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Oct. 5, 2023, 2:54 p.m.
Audience & Social

News story or meme? After Elon Musk aXes headlines, it’s hard to tell

If you had to come up with a single move designed to deal a blow to whatever traffic is left and make sharing news more of a hassle, you couldn’t do much better than eliminating headlines from posts.

The saga of how Elon Musk has undermined news on X (RIP Twitter) in the year since his chaotic evil takeover of the company is a long one. Swapping verification for pay-to-play system Twitter Blue1 ; labeling NPR “state-affiliated media”; and throttling the (already-limited) flow of traffic to news websites from links posted on the platform, to name a few standout moments.

But if you had to come up with a single move designed to deal a blow to whatever traffic is left and make sharing news more of a hassle, you couldn’t do much better than eliminating headlines from posts, which Musk did on Wednesday. Here’s what that looks like for news stories:

Here’s what that same tweet would have looked like before the change. (For some reason, embedded tweets still show headlines, at least for now.)

This change has been in the works since at least August, so it wasn’t a complete surprise. According to legacy news lover Musk, removing headlines “greatly improves the esthetics [sic].” Aside from headlines being the tools that reporters and editors craft explicitly as hooks to try to get a reader to click, with these textless images, news stories basically look like…memes? As reporters and non-reporters alike have demonstrated:

Could a change that allows you to share a link with a headline you make up based on a photo and zero context help spread…….misinformation? Surely not, since here on the internet in 2023 we all live a totally organic and truthfueled lifestyle, especially on TwitterX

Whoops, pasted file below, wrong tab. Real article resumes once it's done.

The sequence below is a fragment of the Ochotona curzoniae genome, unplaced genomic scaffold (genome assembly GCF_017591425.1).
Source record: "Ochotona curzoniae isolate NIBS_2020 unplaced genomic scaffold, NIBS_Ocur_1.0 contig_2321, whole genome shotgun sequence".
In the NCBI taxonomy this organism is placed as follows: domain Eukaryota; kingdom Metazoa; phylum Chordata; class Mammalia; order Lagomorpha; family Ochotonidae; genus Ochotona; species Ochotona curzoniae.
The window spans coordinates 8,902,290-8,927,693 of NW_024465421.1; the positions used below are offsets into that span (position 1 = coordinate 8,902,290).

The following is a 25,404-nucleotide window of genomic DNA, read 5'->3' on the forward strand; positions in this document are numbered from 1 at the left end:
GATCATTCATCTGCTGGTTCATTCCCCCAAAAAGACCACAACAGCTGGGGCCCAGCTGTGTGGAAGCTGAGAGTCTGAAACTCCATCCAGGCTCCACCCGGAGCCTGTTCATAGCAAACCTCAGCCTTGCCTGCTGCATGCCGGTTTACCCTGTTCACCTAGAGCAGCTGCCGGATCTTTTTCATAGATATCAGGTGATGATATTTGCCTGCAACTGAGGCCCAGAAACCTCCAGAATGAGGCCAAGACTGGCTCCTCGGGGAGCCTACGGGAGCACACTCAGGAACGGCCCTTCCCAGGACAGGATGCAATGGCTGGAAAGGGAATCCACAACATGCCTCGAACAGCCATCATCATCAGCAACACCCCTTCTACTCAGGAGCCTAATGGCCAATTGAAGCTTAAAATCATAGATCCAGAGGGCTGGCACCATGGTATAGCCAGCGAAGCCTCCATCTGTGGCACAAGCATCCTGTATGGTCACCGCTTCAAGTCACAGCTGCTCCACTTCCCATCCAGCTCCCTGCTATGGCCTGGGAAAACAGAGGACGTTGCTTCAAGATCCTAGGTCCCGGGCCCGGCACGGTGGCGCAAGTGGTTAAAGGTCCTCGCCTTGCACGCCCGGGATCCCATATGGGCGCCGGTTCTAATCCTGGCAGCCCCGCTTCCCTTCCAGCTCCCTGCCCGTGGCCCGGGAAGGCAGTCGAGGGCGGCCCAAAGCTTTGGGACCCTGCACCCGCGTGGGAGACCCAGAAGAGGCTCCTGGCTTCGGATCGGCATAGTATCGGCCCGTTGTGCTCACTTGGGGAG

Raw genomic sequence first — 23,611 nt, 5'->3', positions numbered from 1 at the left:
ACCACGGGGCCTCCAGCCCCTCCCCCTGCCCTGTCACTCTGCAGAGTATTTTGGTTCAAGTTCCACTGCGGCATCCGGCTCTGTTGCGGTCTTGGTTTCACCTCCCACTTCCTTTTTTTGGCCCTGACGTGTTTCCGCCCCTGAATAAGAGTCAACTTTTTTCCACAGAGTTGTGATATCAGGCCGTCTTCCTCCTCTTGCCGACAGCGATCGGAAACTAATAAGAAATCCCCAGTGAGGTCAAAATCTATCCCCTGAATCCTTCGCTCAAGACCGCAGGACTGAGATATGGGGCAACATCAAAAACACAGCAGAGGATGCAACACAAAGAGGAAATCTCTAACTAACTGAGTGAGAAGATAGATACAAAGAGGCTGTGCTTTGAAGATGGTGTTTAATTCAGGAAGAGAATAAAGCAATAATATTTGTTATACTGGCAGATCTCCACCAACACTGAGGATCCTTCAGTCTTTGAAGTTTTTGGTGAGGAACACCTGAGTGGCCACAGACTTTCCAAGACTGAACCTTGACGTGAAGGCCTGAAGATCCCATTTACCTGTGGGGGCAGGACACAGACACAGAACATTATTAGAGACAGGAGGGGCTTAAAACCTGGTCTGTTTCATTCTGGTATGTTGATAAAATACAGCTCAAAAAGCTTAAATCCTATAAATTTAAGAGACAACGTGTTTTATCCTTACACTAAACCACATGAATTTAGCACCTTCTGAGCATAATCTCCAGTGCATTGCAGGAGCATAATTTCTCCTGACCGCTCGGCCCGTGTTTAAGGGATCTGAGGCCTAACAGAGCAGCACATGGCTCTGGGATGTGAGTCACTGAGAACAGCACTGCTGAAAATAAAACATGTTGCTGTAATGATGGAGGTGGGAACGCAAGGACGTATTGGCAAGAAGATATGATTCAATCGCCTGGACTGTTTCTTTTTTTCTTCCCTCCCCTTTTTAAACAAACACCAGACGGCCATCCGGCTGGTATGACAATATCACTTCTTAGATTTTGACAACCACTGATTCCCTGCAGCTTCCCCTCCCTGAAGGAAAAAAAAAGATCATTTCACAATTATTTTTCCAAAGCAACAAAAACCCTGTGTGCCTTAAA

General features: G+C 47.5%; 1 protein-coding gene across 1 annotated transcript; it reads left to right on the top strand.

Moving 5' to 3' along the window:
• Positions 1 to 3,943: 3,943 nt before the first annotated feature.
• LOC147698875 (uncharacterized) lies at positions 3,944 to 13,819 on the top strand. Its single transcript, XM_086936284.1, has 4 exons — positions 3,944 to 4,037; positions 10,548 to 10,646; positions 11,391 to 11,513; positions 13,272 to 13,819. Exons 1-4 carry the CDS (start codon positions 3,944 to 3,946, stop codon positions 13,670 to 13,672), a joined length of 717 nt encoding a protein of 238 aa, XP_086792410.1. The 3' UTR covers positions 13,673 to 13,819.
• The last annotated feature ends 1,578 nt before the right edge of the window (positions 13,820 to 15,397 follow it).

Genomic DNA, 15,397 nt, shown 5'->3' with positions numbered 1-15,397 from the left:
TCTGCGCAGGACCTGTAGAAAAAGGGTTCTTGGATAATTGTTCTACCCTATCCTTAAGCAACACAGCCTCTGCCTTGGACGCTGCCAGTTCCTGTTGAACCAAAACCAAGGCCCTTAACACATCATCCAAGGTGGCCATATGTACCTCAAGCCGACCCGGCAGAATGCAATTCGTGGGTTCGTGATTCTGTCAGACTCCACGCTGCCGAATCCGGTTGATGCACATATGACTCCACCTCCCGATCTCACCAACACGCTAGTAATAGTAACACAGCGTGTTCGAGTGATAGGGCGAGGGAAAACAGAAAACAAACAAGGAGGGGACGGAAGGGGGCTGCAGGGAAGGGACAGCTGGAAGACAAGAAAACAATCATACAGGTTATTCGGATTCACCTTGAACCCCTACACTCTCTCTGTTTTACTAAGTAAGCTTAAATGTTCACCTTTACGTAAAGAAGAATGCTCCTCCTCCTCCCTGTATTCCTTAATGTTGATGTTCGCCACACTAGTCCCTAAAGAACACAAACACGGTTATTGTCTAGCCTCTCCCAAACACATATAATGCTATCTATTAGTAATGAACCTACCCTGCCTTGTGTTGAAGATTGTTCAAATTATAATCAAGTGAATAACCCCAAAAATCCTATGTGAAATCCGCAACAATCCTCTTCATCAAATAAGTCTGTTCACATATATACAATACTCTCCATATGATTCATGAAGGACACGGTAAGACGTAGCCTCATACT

Anyway, another view out there — maybe eliminating headlines will, ironically, make people more likely to click, because they want to know what the story is about and have nothing to work off except a mystery image:

This change might not be that hard for news outlets to work around. This morning, for instance, our own Josh Benton built a system for Nieman Lab that allows us to convert a headline, deck, and visual to a single image and post that in a tweet. It looks like this:

You can also just use a social-specific visual, similar to what many reporters already use if posting stories on Instagram, or an article screenshot, which is what many reporters already share on X anyway:

It also looks as if the change, for now, has some loopholes that don’t require workarounds. When you post links without a featured image, the headline still shows up:

For a lot of users, the change will probably be, above all, annoying, and one more blow to eX-Twitter’s utility — one more obstacle to sharing or skimming the kind of quick information bites that drew people to the platform in the first place.

Will this latest bruh moment be enough to drive the media world off the platform for good, finally? Honestly, probably not. We’re too addicted as an industry and no one alternative has taken off enough to feed the beast of that addiction in the same way…but as just one more wound in the tragicomedy of Twitter’s death by a thousand cuts, pretty soon there won’t be any useful features left to sabotage.

Photo of an axe by Brands&People on Unsplash.

  1. FWIW: Nieman Lab does NOT pay for Twitter Blue, but we have the (free) verified organization gold checkmark that is some vestige of a previous verification model and gives Nieman Lab staff a legacy blue checkmark… ↩︎
Sophie Culpepper is a staff writer at Nieman Lab. You can reach her via email (sophie@niemanlab.org) or Twitter DM (@s_peppered).
POSTED     Oct. 5, 2023, 2:54 p.m.
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